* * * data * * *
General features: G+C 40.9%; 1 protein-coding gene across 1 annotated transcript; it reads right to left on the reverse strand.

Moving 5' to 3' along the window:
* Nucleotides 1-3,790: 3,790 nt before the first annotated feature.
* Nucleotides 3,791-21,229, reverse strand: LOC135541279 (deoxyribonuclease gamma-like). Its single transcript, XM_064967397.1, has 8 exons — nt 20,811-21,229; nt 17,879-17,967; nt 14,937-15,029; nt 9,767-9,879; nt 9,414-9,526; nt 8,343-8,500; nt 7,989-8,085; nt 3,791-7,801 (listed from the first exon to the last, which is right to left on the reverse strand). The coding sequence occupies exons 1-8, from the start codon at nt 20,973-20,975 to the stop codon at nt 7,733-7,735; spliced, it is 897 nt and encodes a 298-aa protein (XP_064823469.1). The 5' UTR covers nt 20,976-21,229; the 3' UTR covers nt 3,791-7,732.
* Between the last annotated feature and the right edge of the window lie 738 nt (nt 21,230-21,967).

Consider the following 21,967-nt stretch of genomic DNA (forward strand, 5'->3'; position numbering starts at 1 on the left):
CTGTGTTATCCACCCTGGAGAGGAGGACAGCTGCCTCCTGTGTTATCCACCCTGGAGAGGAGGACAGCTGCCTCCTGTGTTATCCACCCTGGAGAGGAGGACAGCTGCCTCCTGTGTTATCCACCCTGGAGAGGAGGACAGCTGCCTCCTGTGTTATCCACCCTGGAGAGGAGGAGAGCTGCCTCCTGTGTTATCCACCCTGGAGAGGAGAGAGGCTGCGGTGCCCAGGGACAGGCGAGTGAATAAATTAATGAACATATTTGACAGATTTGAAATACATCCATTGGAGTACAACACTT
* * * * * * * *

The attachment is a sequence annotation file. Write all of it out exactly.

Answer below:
General features: G+C 40.9%; 1 protein-coding gene across 1 annotated transcript; it reads right to left on the reverse strand.

Moving 5' to 3' along the window:
* Nucleotides 1-3,790: 3,790 nt before the first annotated feature.
* Nucleotides 3,791-21,229, reverse strand: LOC135541279 (deoxyribonuclease gamma-like). Its single transcript, XM_064967397.1, has 8 exons — nt 20,811-21,229; nt 17,879-17,967; nt 14,937-15,029; nt 9,767-9,879; nt 9,414-9,526; nt 8,343-8,500; nt 7,989-8,085; nt 3,791-7,801 (listed from the first exon to the last, which is right to left on the reverse strand). The coding sequence occupies exons 1-8, from the start codon at nt 20,973-20,975 to the stop codon at nt 7,733-7,735; spliced, it is 897 nt and encodes a 298-aa protein (XP_064823469.1). The 5' UTR covers nt 20,976-21,229; the 3' UTR covers nt 3,791-7,732.
* Between the last annotated feature and the right edge of the window lie 738 nt (nt 21,230-21,967).

Consider the following 21,967-nt stretch of genomic DNA (forward strand, 5'->3'; position numbering starts at 1 on the left):
CTGTGTTATCCACCCTGGAGAGGAGGACAGCTGCCTCCTGTGTTATCCACCCTGGAGAGGAGGACAGCTGCCTCCTGTGTTATCCACCCTGGAGAGGAGGACAGCTGCCTCCTGTGTTATCCACCCTGGAGAGGAGGACAGCTGCCTCCTGTGTTATCCACCCTGGAGAGGAGGAGAGCTGCCTCCTGTGTTATCCACCCTGGAGAGGAGAGAGGCTGCGGTGCCCAGGGACAGGCGAGTGAATAAATTAATGAACATATTTGACAGATTTGAAATACATCCATTGGAGTACAACACTT